The scientist looked up. He saw them from inside his hands. They were speaking the words upon the rock. He wasn’t sure how they had known them. He watched in awe. They walked around the stone towards the side he could not see from his vantage point atop the walls. He could barely make out any of the rabble they spoke, but he knew it was a foreign tongue. Soon they were all gone from his sight. Then, just as suddenly, the surrounding rock was glowing. At first, softly, then as he continued hearing their words, it grew brighter and brighter.
The first crack sounded like an explosion. He heard panic from the diggers. They looked to the sky for bombs. They looked around them for gunfire. The second crack was even louder, but they saw the source. They stopped their digging and stared. The King watched intently as well. A third crack sent sound waves echoing through the city. Tin was sure everyone would be on alert. He as King should go and soothe their worries, but he wasn’t even sure what was happening.
A fourth and a fifth, then a sixth crack. The scientist stopped rambling. They were back within his sight now. The glow almost hurt his eyes. He shielded them with his hand. Then a last crack sent a shiver down the entire length of both rocks. The sides fell away. A plume of smoke rose around them. Tin leaned forward, as far as the wall would allow without toppling him towards the ground.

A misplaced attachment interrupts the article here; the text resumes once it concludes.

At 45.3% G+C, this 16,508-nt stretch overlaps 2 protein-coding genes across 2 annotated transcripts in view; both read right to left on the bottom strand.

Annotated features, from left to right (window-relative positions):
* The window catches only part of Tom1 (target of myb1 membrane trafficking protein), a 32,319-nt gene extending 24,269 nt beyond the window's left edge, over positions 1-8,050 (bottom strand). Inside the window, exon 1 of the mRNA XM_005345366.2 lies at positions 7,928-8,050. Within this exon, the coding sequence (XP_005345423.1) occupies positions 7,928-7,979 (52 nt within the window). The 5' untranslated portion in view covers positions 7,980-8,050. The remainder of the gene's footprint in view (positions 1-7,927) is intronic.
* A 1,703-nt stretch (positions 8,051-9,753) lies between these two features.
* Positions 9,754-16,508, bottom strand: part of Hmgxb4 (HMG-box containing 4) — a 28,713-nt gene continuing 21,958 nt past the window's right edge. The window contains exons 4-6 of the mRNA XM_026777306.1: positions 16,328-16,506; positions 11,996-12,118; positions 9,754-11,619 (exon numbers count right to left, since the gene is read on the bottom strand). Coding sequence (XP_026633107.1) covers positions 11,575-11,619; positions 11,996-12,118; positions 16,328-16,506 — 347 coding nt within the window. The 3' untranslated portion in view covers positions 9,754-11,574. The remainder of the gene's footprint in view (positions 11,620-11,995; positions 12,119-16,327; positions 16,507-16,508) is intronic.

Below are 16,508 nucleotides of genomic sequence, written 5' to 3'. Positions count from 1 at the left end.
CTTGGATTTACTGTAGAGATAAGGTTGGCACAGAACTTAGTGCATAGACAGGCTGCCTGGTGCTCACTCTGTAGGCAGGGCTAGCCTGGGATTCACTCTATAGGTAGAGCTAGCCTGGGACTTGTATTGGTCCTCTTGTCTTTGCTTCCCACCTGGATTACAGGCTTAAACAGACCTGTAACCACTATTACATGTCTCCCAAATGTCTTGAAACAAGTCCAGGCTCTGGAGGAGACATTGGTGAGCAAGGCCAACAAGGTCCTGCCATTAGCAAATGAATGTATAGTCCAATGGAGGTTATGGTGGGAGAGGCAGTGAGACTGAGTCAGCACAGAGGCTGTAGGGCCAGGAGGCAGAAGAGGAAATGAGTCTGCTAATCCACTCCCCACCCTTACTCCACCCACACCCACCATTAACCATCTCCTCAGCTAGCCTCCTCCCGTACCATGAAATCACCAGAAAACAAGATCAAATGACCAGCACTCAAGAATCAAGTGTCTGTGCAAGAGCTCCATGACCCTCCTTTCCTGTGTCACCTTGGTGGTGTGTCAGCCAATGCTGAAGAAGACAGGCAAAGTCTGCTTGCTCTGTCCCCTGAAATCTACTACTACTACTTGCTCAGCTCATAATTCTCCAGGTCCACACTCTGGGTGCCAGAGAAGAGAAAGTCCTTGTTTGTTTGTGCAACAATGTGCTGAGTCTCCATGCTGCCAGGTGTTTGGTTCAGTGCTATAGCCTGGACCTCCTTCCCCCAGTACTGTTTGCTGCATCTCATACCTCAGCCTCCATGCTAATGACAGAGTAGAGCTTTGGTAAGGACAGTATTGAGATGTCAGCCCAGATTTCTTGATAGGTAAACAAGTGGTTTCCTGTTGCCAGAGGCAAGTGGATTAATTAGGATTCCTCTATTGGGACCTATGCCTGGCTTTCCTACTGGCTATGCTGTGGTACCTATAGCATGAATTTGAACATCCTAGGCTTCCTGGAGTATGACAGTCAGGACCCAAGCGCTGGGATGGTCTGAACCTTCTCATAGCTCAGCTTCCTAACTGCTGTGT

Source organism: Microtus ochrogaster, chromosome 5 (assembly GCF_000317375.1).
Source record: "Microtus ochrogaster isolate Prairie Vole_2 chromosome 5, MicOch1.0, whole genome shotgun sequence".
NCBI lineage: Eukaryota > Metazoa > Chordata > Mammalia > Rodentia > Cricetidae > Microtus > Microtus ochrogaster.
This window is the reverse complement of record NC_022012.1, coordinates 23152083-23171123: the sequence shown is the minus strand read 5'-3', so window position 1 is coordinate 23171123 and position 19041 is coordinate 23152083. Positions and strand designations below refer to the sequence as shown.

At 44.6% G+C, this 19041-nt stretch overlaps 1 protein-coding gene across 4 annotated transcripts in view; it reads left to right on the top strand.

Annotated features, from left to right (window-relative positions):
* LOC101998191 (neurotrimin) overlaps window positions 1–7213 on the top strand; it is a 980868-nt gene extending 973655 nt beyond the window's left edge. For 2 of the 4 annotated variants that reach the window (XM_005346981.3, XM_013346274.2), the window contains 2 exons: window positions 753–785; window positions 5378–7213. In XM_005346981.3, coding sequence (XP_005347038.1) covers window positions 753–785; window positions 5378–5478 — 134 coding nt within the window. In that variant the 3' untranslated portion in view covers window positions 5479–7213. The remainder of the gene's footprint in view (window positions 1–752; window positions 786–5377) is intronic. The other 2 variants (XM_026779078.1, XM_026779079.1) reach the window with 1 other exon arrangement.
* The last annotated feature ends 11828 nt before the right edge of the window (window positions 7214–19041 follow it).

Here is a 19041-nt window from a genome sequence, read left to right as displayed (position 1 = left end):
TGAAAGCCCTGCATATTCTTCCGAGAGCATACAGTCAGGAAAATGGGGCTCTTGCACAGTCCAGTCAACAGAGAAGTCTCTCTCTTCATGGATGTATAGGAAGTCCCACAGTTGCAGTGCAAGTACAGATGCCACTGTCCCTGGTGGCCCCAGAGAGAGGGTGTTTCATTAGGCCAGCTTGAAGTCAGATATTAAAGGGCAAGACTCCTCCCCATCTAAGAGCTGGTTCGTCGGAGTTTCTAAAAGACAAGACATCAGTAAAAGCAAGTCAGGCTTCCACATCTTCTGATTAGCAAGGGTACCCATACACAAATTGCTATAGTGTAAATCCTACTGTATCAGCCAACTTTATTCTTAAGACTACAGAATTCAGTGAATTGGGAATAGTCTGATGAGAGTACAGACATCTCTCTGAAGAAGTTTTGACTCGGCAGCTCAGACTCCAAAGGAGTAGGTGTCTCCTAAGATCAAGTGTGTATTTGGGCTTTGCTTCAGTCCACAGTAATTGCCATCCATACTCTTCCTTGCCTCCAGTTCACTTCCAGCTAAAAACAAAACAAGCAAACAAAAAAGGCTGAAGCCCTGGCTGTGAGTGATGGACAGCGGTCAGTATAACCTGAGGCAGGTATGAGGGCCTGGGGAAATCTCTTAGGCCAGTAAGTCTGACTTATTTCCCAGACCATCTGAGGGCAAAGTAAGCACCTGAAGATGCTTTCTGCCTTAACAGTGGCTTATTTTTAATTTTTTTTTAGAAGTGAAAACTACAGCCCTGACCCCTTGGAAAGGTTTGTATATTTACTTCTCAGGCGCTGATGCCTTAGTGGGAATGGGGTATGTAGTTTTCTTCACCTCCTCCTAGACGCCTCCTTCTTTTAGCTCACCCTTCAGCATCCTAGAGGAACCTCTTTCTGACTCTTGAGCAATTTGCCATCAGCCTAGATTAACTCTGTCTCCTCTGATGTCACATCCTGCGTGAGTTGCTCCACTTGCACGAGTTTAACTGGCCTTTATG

Then he was thrown back. Light exploded around him. The wall shook with such a force he was sure it would crumble. Just another broken relic in his kingdom; he scrambled back to his feet and threw his body towards the railing. There below, in the plumes of smoke, light shot back and forth. As the smoke cleared, he saw two men standing in the position the rocks had stood just minutes before.
One man wore the black of the surrounding night. It flowed like a shadow in the fire. The other man wore the white of day. They both threw light from their hands. Neither stopped to notice the world around them, their faces were covered, but Tin could tell they were human. At least in appearance; he watched as the men fought with their light.